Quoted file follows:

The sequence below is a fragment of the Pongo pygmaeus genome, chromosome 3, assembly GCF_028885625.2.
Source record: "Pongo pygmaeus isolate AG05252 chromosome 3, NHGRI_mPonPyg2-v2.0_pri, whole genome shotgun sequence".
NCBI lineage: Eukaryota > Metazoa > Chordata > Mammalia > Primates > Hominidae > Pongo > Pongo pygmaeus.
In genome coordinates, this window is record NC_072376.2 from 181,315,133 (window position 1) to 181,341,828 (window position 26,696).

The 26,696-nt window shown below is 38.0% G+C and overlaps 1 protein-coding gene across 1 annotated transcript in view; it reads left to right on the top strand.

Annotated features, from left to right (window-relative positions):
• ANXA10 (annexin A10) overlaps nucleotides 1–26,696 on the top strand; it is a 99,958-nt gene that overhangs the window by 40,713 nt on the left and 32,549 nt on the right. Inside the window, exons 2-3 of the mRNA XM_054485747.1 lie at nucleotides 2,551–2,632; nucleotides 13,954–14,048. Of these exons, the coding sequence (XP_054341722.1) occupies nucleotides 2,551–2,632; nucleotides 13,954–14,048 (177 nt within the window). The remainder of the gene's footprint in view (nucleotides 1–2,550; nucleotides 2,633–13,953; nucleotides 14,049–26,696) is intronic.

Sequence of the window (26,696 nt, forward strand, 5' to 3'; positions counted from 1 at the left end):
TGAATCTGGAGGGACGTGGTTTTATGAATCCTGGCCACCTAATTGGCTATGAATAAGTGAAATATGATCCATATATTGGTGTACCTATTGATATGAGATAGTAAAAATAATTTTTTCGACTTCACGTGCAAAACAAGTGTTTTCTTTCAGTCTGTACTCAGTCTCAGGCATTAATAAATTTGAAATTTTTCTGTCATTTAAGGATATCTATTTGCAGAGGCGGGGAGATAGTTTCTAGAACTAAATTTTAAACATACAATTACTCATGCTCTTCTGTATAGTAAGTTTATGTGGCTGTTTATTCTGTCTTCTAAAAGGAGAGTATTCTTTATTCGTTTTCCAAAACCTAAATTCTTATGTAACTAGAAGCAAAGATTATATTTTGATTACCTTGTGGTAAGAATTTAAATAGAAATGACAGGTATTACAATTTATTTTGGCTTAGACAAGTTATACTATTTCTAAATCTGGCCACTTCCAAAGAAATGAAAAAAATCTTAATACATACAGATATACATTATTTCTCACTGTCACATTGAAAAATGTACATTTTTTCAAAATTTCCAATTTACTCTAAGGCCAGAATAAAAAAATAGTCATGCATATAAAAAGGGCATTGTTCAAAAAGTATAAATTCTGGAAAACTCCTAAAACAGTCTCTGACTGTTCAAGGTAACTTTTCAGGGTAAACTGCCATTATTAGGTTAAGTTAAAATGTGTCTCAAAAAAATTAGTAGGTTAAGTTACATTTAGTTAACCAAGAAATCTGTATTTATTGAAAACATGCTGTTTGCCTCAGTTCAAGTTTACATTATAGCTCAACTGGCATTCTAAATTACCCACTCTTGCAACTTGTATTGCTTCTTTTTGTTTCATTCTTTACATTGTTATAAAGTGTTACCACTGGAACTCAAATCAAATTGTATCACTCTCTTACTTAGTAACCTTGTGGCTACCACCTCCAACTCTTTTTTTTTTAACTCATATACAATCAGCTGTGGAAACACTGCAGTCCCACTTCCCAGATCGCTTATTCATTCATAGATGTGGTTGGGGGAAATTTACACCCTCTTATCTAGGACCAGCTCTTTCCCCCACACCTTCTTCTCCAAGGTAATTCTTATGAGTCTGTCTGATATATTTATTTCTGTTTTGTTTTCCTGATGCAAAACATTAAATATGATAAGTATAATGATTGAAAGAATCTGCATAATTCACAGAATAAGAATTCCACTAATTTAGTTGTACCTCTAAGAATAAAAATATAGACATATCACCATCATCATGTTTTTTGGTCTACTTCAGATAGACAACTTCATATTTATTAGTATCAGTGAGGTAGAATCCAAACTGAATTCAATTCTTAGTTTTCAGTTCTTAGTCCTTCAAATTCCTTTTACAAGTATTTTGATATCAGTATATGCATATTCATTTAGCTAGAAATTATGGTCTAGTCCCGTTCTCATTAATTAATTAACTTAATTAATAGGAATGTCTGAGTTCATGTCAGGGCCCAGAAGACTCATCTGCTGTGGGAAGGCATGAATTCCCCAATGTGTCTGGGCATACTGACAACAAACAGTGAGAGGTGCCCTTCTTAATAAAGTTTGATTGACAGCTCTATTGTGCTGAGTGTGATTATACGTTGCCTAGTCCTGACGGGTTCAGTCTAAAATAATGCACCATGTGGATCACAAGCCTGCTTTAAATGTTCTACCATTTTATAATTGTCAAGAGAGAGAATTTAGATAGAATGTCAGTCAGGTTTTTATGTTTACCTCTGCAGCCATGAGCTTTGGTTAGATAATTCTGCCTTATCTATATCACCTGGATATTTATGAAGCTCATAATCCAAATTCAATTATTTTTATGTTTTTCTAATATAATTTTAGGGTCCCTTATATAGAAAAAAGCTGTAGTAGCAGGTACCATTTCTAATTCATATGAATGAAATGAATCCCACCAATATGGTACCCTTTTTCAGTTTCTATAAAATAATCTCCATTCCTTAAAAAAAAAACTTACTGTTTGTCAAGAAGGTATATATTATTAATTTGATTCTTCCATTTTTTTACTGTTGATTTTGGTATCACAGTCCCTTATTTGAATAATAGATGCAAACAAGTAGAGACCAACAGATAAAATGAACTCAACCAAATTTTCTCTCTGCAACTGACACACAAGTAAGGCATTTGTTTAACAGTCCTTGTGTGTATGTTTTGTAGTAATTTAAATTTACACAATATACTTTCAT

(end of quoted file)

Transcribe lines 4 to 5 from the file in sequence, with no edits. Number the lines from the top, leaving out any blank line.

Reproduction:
In genome coordinates, this window is record NC_072376.2 from 181,315,133 (window position 1) to 181,341,828 (window position 26,696).

The 26,696-nt window shown below is 38.0% G+C and overlaps 1 protein-coding gene across 1 annotated transcript in view; it reads left to right on the top strand.